• If you do with your brain what you want AVS to help you do, the expected rhythms will be seen in the expected places. AVS encourages the brain to settle into a rhythm, it does not cause your mind to do the particular thing, i.e. presence of delta rhythm does not imply meditation, however delta will be seen when meditating, with or without AVS (AVS makes it easier).
  • More is not better – if pure EEG response is desired, anything more than an isochronic track will diminish effectiveness.
  • More might be better – if you want to engage the brain so that “other things” don’t impinge upon the desired task, complexity is the most effective tool – long period patterns, wave interactions, complex waveforms, non-repeating sequences, chords, accented beats, etc. Complexity does not mean clutter – lots of extra sounds or instruments will diminish effectiveness. When adding anything that isn’t directly reinforcing the beat, I always ask myself, “How will I think when I hear this?” – if it’s going to cause me to think in a manner contrary to the intent of that part of the session, it should not be added.
  • Perceived spacial placement and motion matters. A single moving sound source will tend to grab and hold attention. Multiple moving sound sources will tend to lead to dissociation, increased inter-hemispheric activity and trance-like states. Sounds perceived as being to the side or behind the listener are more likely to trigger a startle response.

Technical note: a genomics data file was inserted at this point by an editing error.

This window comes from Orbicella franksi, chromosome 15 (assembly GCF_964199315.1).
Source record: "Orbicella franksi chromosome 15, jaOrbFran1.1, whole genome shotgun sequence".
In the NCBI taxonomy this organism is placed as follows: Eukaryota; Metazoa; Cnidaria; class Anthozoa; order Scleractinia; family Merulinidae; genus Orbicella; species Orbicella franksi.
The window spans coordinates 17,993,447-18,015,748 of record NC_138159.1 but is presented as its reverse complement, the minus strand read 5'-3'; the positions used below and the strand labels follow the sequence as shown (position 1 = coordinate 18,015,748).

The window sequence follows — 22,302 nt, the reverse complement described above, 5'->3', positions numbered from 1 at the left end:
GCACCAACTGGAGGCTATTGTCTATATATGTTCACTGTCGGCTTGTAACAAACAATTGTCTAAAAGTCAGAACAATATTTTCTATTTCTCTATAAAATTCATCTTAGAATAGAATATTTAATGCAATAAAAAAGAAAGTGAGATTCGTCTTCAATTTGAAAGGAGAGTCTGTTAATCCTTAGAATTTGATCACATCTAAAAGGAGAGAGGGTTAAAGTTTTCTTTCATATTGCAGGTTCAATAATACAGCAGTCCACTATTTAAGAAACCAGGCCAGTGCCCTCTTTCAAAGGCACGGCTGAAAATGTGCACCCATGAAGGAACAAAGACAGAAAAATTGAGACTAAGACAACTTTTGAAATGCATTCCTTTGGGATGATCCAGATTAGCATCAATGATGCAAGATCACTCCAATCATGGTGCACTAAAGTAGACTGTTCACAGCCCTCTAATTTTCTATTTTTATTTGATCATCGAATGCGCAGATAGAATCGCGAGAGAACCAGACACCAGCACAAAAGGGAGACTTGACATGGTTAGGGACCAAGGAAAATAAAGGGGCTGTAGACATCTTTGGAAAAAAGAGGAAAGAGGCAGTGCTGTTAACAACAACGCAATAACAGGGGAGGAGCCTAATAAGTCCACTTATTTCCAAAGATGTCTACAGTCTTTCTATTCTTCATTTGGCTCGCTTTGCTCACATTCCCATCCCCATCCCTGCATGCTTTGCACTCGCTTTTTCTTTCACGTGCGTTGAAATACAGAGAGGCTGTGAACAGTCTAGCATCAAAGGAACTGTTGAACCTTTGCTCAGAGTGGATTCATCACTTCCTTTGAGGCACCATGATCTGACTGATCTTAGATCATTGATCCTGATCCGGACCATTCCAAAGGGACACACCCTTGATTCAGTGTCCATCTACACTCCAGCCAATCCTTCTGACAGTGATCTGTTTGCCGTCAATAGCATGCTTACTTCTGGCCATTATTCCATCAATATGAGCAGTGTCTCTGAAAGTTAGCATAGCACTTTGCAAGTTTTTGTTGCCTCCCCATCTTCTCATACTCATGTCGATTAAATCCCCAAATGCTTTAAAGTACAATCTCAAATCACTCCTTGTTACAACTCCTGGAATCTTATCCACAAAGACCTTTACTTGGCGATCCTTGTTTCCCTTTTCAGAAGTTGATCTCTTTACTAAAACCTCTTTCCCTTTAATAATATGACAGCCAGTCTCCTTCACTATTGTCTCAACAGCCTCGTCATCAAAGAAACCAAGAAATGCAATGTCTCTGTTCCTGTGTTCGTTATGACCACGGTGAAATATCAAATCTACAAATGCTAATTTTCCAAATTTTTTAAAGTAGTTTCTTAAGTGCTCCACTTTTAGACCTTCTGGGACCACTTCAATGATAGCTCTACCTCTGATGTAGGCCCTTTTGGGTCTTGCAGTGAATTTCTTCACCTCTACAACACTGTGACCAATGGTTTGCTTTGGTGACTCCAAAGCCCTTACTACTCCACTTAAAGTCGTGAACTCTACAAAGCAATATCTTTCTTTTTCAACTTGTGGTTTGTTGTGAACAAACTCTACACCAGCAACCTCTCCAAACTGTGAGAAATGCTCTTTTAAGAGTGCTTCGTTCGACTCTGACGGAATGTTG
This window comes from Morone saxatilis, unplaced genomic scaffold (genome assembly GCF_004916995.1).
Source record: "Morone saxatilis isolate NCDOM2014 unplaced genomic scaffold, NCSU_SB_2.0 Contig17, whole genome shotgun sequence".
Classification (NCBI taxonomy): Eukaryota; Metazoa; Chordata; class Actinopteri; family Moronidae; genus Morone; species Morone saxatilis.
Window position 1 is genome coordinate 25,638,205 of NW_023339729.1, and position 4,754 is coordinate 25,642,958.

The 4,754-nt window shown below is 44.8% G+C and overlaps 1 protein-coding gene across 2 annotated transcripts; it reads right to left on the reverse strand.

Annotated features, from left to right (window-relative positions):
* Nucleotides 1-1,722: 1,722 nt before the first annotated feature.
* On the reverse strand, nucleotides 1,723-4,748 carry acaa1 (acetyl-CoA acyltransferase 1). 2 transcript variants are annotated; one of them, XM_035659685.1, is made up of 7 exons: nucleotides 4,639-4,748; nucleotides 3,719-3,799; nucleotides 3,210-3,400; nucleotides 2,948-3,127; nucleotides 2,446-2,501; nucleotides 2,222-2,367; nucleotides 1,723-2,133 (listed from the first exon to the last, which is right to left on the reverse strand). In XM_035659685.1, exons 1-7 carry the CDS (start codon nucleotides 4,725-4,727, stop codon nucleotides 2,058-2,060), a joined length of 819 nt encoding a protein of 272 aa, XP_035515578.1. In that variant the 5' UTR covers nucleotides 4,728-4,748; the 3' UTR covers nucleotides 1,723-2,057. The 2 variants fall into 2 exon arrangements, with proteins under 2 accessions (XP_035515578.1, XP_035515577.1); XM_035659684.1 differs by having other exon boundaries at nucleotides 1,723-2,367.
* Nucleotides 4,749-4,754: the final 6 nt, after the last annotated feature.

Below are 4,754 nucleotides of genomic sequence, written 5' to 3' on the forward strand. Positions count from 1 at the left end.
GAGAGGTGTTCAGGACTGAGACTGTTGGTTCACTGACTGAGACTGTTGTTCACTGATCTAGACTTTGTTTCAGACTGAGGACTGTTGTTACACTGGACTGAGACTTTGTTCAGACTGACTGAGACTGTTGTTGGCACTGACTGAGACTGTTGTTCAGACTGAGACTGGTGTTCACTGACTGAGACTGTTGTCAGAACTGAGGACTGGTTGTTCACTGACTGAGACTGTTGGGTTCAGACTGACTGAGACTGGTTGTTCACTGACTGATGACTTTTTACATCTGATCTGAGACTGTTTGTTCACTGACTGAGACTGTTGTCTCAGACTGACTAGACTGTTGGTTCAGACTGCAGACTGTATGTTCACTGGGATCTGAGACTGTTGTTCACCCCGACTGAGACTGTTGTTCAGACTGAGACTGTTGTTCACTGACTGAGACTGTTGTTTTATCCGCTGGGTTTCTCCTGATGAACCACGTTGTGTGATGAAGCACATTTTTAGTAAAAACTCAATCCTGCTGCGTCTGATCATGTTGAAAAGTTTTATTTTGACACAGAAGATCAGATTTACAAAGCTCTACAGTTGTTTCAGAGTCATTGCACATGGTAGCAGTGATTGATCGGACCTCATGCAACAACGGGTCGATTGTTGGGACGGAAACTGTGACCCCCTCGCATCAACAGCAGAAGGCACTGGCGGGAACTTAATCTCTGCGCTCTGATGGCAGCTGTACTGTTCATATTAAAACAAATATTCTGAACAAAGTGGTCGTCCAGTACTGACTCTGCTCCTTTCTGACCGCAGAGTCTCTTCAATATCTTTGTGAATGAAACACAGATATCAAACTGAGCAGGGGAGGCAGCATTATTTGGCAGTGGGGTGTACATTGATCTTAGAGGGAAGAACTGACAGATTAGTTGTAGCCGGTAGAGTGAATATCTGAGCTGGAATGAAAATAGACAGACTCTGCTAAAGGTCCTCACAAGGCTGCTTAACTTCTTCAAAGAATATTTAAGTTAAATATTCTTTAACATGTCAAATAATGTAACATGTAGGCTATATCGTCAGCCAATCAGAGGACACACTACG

• Recognizable music or vocals will usually diminish the effectiveness of alpha, theta or delta sessions by triggering SMR/beta/gamma activity. This is used to good effect with spoken words during alpha and high theta.
  • Multiple beats can be distinguished if they are carried on tones at least one octave apart.
  • Light can deliver two distinct flash rates, differentiated by amplitude with a single colour. Red and blue stimulus can be distinguished, green appears as both.
  • Light is best above 7Hz, and is excellent above 20Hz.
  • Audio is more effective than visual for asymmetrical stimulation even with specifically designed hemispheric stimulus glasses.
  • If the session is designed to facilitate rather than entrain, sound and light is usually more compelling.
  • If the session is designed to entrain, then either sound or light will probably be more effective than both, except with a very simple sessions where the light and sound are completely synchronous.
  • I have seen no evidence that beta is trainable, it can be stimulated, but the effect is short-term.
  • I have seen no evidence that gamma can be trained or entrained, however gamma stimulus increases gamma activity.
  • Alpha and theta can be both entrained and trained.
  • Delta is rarely entrained, but the mind readily drifts into the delta rhythm in the presence of delta beats.
  • Ramped beat frequencies don’t work – I have seen no evidence of entrainment following a ramp – EEG over the sensory cortex shows a loss of correspondence for the duration of the ramp. Steps of at least 6 seconds work at least as far as keeping a corresponding evoked response over the auditory cortex.
  • Pitch is a powerful tool in evoking mood. While I have no evidence that pitch is significant of itself, the intent of a session can be reinforced with appropriately rising and falling pitch.
  • Using standard note frequencies for pitches enhances musicality of the session.